Let’s start this post off with a pop culture confession: I didn’t like The Hangover. I realize that this probably puts me in the minority of the American movie-going public (the film earned nearly a half-billion dollars at the box office, making it the highest-grossing R-rated comedy of all-time), but I found it to be a bit too crass and a bit too formulaic for my taste.
A recent New York Times article revealed that the Obama administration is considering withdrawing U.S. troops from Afghanistan ahead of the planned 2014 withdrawal date, raising questions about what the country might look like after foreign forces exit – whenever that may be. The answer is critical, as the future of post-withdrawal Afghanistan has implications for the entire Asian continent.
On Tuesday, February 12 (the night of Monday, February 11 in the U.S.), North Korea conducted its third nuclear test. While the test might seem like more of the same intermittent provocation from the “hermit kingdom,” there’s reason to believe that Nor…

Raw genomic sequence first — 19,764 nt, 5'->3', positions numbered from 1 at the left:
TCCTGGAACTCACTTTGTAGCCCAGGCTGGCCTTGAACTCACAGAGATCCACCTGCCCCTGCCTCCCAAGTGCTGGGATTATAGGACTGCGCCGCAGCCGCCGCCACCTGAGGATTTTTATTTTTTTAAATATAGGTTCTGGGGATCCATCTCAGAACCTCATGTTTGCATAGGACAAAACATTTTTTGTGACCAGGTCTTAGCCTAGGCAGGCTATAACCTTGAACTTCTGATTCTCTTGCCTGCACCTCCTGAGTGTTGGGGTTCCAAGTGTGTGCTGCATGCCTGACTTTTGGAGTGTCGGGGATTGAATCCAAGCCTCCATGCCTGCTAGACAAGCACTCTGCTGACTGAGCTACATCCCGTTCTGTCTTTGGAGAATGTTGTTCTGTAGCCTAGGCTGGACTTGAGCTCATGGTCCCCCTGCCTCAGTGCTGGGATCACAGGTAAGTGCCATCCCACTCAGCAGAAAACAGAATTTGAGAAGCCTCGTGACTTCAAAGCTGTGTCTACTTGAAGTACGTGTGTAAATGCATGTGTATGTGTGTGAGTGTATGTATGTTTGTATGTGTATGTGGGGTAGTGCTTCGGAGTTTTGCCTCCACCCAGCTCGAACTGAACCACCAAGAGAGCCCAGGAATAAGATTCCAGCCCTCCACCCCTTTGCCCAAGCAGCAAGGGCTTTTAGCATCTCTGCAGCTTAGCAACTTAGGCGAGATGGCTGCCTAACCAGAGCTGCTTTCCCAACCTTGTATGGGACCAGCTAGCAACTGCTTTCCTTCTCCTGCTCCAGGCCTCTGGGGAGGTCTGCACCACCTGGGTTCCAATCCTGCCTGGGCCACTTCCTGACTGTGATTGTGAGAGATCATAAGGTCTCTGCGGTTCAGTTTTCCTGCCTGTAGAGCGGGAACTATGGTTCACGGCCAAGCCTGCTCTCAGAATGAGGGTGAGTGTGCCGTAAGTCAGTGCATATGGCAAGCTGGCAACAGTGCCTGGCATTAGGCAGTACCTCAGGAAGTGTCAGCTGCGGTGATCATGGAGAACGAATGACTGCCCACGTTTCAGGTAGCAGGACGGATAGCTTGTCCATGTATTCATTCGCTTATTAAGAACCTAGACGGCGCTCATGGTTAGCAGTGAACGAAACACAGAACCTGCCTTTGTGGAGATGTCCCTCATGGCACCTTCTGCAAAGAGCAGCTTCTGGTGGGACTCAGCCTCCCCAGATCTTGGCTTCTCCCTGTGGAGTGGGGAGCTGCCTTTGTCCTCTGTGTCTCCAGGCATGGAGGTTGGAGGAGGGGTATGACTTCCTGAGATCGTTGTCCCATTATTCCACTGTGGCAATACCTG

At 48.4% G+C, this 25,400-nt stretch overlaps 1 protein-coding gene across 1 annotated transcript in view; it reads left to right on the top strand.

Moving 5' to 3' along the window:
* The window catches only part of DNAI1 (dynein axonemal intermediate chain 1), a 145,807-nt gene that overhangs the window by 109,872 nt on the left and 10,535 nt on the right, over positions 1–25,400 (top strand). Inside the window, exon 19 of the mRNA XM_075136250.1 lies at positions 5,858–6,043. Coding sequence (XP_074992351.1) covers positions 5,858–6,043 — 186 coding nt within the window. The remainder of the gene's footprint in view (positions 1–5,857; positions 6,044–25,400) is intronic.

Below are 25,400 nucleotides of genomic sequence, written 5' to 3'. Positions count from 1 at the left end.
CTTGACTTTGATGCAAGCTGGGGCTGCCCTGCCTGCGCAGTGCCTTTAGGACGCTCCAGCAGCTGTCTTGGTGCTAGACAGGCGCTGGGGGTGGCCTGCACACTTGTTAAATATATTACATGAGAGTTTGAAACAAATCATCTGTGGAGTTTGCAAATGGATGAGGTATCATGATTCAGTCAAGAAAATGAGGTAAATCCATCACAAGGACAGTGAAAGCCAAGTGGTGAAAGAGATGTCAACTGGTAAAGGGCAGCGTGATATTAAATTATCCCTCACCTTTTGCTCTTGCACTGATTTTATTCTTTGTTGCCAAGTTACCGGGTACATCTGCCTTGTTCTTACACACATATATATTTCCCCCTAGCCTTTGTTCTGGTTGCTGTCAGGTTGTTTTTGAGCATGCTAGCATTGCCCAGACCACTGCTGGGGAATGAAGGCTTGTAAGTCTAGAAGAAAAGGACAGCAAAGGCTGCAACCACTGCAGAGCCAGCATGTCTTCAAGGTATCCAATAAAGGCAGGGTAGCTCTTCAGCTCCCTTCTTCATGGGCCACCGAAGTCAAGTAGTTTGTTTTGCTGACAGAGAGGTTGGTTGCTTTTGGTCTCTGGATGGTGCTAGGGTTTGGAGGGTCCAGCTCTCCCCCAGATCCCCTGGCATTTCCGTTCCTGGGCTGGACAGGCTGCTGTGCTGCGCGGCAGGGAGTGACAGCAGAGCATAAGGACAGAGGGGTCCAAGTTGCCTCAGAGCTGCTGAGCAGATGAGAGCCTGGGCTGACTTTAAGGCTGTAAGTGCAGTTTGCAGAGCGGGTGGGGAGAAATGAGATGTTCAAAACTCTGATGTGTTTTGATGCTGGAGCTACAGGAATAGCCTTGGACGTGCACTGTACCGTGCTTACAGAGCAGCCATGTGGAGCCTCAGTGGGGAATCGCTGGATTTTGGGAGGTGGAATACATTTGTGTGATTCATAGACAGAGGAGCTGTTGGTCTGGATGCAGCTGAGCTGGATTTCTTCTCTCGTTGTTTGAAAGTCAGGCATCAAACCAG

President Barack Obama’s first-ever trip to Myanmar (Burma) shows he is still taking a two pronged approach on North Korea by sending two explicit messages: 1. the door is still open for cooperation if North Korea is serious about surrendering its nuclear ambitions, and 2. sanctions against the North will continue in the meantime to cut off the cash flow to its military.
Many of you know there is a slew of bilateral civil nuclear cooperation agreements (“123”) that need to be renewed, and among them is one with South Korea. I recently wrote an op-ed in The Hill arguing that the North Korean nuclear issue is irrelevant to 123 discussions and point out the real dilemmas US policymakers are faced with when negotiating all civil nuclear cooperation agreements hereafter.